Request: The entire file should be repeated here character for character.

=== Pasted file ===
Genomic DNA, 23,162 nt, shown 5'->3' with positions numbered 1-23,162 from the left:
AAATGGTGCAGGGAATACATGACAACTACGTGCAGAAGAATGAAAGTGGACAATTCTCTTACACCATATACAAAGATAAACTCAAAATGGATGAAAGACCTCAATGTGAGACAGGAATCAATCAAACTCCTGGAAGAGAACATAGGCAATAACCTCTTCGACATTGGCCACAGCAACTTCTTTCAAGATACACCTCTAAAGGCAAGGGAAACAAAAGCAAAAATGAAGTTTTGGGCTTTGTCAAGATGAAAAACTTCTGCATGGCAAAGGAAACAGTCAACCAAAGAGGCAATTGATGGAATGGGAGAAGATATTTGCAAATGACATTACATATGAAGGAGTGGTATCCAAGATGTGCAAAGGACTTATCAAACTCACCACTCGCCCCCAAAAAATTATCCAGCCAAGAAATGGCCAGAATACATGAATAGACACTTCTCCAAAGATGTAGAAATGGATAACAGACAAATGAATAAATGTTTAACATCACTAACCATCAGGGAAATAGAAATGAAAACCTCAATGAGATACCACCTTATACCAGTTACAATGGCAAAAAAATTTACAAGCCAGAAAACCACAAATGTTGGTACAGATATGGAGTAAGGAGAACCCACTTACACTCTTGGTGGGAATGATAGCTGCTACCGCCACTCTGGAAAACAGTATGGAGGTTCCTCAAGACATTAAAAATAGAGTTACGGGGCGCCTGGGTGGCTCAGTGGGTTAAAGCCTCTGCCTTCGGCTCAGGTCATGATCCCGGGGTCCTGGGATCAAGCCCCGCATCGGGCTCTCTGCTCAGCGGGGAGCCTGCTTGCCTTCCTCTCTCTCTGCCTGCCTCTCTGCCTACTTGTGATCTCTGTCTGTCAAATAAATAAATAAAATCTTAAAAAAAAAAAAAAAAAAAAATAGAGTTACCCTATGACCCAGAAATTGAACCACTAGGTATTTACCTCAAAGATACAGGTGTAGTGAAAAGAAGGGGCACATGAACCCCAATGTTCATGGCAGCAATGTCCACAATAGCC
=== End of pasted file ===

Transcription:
Genomic DNA, 23,162 nt, shown 5'->3' with positions numbered 1-23,162 from the left:
AAATGGTGCAGGGAATACATGACAACTACGTGCAGAAGAATGAAAGTGGACAATTCTCTTACACCATATACAAAGATAAACTCAAAATGGATGAAAGACCTCAATGTGAGACAGGAATCAATCAAACTCCTGGAAGAGAACATAGGCAATAACCTCTTCGACATTGGCCACAGCAACTTCTTTCAAGATACACCTCTAAAGGCAAGGGAAACAAAAGCAAAAATGAAGTTTTGGGCTTTGTCAAGATGAAAAACTTCTGCATGGCAAAGGAAACAGTCAACCAAAGAGGCAATTGATGGAATGGGAGAAGATATTTGCAAATGACATTACATATGAAGGAGTGGTATCCAAGATGTGCAAAGGACTTATCAAACTCACCACTCGCCCCCAAAAAATTATCCAGCCAAGAAATGGCCAGAATACATGAATAGACACTTCTCCAAAGATGTAGAAATGGATAACAGACAAATGAATAAATGTTTAACATCACTAACCATCAGGGAAATAGAAATGAAAACCTCAATGAGATACCACCTTATACCAGTTACAATGGCAAAAAAATTTACAAGCCAGAAAACCACAAATGTTGGTACAGATATGGAGTAAGGAGAACCCACTTACACTCTTGGTGGGAATGATAGCTGCTACCGCCACTCTGGAAAACAGTATGGAGGTTCCTCAAGACATTAAAAATAGAGTTACGGGGCGCCTGGGTGGCTCAGTGGGTTAAAGCCTCTGCCTTCGGCTCAGGTCATGATCCCGGGGTCCTGGGATCAAGCCCCGCATCGGGCTCTCTGCTCAGCGGGGAGCCTGCTTGCCTTCCTCTCTCTCTGCCTGCCTCTCTGCCTACTTGTGATCTCTGTCTGTCAAATAAATAAATAAAATCTTAAAAAAAAAAAAAAAAAAAAATAGAGTTACCCTATGACCCAGAAATTGAACCACTAGGTATTTACCTCAAAGATACAGGTGTAGTGAAAAGAAGGGGCACATGAACCCCAATGTTCATGGCAGCAATGTCCACAATAGCC